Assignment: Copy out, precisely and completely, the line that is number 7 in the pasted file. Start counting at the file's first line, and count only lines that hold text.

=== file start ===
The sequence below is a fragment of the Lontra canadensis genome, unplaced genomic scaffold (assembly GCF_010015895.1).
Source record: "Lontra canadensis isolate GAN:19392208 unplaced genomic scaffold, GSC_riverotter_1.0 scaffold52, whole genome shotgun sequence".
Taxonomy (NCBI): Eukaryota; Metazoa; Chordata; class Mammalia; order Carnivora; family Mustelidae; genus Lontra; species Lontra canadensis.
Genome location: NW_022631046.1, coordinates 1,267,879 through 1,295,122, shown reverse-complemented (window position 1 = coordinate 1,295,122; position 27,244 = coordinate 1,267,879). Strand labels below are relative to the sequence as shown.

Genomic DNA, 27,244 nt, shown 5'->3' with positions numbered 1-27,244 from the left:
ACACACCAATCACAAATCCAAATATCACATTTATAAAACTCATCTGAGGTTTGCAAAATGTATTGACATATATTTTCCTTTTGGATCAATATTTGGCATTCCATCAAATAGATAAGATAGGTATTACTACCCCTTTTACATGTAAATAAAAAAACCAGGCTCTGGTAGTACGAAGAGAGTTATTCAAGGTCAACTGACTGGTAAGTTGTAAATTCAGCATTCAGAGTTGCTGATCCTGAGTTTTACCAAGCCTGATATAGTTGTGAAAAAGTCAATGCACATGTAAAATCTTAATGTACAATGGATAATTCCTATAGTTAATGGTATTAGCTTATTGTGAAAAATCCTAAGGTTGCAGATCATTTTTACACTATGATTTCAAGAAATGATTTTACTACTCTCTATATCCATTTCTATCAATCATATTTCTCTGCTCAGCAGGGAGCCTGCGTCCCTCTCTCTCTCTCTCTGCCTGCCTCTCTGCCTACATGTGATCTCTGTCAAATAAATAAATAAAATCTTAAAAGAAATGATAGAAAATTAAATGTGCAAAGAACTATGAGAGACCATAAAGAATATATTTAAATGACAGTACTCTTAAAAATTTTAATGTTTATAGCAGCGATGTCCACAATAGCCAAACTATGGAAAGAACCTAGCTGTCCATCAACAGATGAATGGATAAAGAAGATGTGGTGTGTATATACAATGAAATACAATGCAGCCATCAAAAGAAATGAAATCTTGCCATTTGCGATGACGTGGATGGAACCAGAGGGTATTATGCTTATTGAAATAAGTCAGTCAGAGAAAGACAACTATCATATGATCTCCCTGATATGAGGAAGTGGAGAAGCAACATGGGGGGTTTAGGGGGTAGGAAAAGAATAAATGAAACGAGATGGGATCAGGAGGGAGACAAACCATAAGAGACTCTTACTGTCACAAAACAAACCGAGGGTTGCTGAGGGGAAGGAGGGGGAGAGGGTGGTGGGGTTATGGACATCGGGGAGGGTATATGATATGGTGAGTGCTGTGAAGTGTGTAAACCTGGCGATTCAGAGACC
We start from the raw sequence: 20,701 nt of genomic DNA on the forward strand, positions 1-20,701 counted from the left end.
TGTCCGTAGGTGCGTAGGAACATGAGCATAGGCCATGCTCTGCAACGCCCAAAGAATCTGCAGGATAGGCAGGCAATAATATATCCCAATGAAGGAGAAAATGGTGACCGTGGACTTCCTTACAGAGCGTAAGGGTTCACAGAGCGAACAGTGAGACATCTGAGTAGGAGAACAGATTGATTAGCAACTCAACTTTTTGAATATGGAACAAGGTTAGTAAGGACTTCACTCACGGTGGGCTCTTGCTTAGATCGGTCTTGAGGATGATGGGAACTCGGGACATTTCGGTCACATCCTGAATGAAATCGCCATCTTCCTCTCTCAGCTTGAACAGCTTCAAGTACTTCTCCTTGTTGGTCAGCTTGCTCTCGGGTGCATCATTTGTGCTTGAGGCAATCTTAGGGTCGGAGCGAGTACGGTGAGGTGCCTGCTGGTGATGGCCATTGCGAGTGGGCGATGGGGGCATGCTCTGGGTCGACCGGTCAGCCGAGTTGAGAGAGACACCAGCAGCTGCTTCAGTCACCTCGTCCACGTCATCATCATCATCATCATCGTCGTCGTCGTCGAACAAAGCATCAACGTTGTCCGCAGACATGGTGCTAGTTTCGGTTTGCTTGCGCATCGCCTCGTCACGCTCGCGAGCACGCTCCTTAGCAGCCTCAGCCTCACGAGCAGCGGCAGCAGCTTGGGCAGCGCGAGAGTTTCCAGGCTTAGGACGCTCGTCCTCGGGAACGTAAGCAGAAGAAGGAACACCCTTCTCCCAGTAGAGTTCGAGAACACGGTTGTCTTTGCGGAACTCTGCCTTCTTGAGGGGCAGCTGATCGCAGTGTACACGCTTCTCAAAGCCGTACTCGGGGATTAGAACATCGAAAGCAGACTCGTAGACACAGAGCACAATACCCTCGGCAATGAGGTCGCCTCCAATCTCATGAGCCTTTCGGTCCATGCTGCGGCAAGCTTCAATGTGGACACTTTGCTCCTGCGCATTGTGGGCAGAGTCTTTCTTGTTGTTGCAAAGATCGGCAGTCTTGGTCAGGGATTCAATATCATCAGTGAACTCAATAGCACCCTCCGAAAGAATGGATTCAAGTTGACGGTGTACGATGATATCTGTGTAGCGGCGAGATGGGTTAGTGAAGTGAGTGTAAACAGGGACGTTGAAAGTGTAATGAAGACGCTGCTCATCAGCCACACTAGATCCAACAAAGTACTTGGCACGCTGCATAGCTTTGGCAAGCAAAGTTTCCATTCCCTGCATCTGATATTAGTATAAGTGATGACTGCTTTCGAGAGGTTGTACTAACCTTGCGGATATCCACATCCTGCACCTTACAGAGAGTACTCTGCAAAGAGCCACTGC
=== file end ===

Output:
We start from the raw sequence: 20,701 nt of genomic DNA on the forward strand, positions 1-20,701 counted from the left end.